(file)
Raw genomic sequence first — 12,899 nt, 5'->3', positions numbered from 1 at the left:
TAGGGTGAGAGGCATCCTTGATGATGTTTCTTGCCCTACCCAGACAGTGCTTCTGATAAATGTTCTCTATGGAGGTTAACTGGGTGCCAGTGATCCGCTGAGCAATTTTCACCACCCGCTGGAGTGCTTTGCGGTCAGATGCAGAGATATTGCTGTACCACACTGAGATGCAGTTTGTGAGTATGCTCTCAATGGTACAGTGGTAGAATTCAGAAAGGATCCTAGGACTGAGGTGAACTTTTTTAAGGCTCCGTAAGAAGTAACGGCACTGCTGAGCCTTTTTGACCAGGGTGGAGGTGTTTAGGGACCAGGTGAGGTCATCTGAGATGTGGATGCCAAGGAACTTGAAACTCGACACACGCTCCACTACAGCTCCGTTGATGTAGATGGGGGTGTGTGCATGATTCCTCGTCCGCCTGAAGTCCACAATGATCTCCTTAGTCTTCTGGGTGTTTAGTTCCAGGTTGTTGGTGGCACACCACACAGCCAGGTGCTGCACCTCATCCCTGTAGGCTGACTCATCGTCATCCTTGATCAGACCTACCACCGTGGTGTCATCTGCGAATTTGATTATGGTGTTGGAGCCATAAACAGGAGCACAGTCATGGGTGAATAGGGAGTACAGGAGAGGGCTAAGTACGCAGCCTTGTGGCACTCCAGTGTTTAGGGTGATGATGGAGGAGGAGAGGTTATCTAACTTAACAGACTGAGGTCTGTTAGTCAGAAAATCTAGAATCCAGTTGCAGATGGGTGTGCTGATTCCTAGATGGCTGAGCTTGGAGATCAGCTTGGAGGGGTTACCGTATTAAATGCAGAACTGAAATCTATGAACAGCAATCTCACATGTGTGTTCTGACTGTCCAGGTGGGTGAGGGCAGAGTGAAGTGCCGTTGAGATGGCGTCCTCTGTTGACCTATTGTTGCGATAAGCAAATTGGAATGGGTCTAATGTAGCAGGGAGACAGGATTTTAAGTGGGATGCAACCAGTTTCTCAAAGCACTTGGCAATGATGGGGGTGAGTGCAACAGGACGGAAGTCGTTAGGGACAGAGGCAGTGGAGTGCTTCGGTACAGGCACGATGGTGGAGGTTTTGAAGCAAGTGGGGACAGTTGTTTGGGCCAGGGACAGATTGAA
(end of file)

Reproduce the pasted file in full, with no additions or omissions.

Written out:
Raw genomic sequence first — 12,899 nt, 5'->3', positions numbered from 1 at the left:
TAGGGTGAGAGGCATCCTTGATGATGTTTCTTGCCCTACCCAGACAGTGCTTCTGATAAATGTTCTCTATGGAGGTTAACTGGGTGCCAGTGATCCGCTGAGCAATTTTCACCACCCGCTGGAGTGCTTTGCGGTCAGATGCAGAGATATTGCTGTACCACACTGAGATGCAGTTTGTGAGTATGCTCTCAATGGTACAGTGGTAGAATTCAGAAAGGATCCTAGGACTGAGGTGAACTTTTTTAAGGCTCCGTAAGAAGTAACGGCACTGCTGAGCCTTTTTGACCAGGGTGGAGGTGTTTAGGGACCAGGTGAGGTCATCTGAGATGTGGATGCCAAGGAACTTGAAACTCGACACACGCTCCACTACAGCTCCGTTGATGTAGATGGGGGTGTGTGCATGATTCCTCGTCCGCCTGAAGTCCACAATGATCTCCTTAGTCTTCTGGGTGTTTAGTTCCAGGTTGTTGGTGGCACACCACACAGCCAGGTGCTGCACCTCATCCCTGTAGGCTGACTCATCGTCATCCTTGATCAGACCTACCACCGTGGTGTCATCTGCGAATTTGATTATGGTGTTGGAGCCATAAACAGGAGCACAGTCATGGGTGAATAGGGAGTACAGGAGAGGGCTAAGTACGCAGCCTTGTGGCACTCCAGTGTTTAGGGTGATGATGGAGGAGGAGAGGTTATCTAACTTAACAGACTGAGGTCTGTTAGTCAGAAAATCTAGAATCCAGTTGCAGATGGGTGTGCTGATTCCTAGATGGCTGAGCTTGGAGATCAGCTTGGAGGGGTTACCGTATTAAATGCAGAACTGAAATCTATGAACAGCAATCTCACATGTGTGTTCTGACTGTCCAGGTGGGTGAGGGCAGAGTGAAGTGCCGTTGAGATGGCGTCCTCTGTTGACCTATTGTTGCGATAAGCAAATTGGAATGGGTCTAATGTAGCAGGGAGACAGGATTTTAAGTGGGATGCAACCAGTTTCTCAAAGCACTTGGCAATGATGGGGGTGAGTGCAACAGGACGGAAGTCGTTAGGGACAGAGGCAGTGGAGTGCTTCGGTACAGGCACGATGGTGGAGGTTTTGAAGCAAGTGGGGACAGTTGTTTGGGCCAGGGACAGATTGAA